It’s true that many teens are notoriously rebellious and can be difficult to teach at times. However, a strategic teacher can tap into their desire to question authority and pique their interest in reading by using challenged books. These books capitalize on their desire to learn about controversial topics. This is especially true when motivating students to read classics and books from the cannon.

For instance, when I use literature circles in my classroom, I often tease students to read the novel, The Catcher in the Rye by J.D. Salinger. I tell them that it has often been banned in schools for vulgar language and mature topics. I also tell them that the protagonist, Holden Caufield, has a defiant attitude and immediately gets expelled from school at the start of the novel. This usually grabs their attention, and they often choose Salinger’s book for their group's reading.

Banned Books Week, from September 22 - 28, is an

readingexcellent time to introduce some commonly challenged books.  There are myriad resources to help you excite teens in their reading of these books.  There are also tools to help you if a book that you are teaching is challenged, such as when I have taught To Kill a Mockingbird.

Do you want to get your students engaged in Banned Book Week? Here are some activities that you may be interested in:

Virtual Read-Out Videos
In one promotion from the ALA, readers create YouTube videos and read excerpts from challenged books to declare their support for freedom of speech.

I modeled for my students in previous years.
teach banned books, high school English

Make a Display

Have your students create displays that educate their classmates about banned books.  This year the librarians at my high school displayed books from our media center which have been challenged.  In the display, they included reasons for the challenges with each displayed book. It was easy for them to decorate with caution tape and construction paper.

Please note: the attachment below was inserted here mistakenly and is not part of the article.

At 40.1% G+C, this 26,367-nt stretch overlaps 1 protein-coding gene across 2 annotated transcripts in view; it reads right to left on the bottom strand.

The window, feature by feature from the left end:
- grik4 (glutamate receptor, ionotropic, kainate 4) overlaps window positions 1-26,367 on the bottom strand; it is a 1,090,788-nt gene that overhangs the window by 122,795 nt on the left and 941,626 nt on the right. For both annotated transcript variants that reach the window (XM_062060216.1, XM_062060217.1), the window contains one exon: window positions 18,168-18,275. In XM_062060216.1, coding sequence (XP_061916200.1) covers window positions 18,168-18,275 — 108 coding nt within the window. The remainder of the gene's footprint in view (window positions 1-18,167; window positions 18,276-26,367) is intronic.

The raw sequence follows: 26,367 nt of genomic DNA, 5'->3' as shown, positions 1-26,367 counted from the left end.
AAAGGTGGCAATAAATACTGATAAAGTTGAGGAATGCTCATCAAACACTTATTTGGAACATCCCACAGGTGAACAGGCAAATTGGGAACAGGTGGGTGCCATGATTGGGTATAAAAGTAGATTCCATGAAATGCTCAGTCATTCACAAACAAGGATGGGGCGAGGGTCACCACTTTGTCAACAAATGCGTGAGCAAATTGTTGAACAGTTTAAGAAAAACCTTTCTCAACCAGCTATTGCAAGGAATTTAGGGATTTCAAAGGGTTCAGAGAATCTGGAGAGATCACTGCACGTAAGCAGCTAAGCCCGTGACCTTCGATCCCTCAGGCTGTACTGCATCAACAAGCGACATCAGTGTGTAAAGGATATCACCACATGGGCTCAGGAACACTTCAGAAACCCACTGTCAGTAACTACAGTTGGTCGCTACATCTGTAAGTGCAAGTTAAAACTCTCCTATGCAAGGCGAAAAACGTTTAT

Collaborate with Your Media Center

I also asked my media center specialist to introduce my students to banned books.  She created an engaging activity in which students walked around the room looking at books that had been challenged over the years.  First, they counted how many of these books they had read, and next they chose two to research.  They searched for information on why the selected books had been challenged.  Finally, they shared their results and were amazed.  All of them were shocked that the Harry Potter series was on the list!

banned books

Should This Book Be Banned?

banned-books, intellectual-freedom, high-school-english
Here is a quick and easy free activity your students can do to connect argument writing to their reading of a challenged book. The argument writing prompt asks students to brainstorm evidence, counterarguments, and refutation for a claim about a banned book. 

You can extend their learning with this book rationale activity, too.  First, students research why their banned books have
been challenged, and then they search for text examples showing the books' educational value.  For fun, they can make bookmarks after they write their rationales.

Want more information for teaching about censorship? You may want to check out the resources below:

The Comic Book Legal Defense Fund

Freedom to Read Foundation
NCTE Intellectual Freedom Center

Gather more ideas from these other teacher bloggers here:

Ways to Incorporate Lessons on Banned Books

Teachers can also request rationales and report a censorship incident for classroom texts if they face a challenge.  What do you do with banned books in your classroom? Please share in the comments below.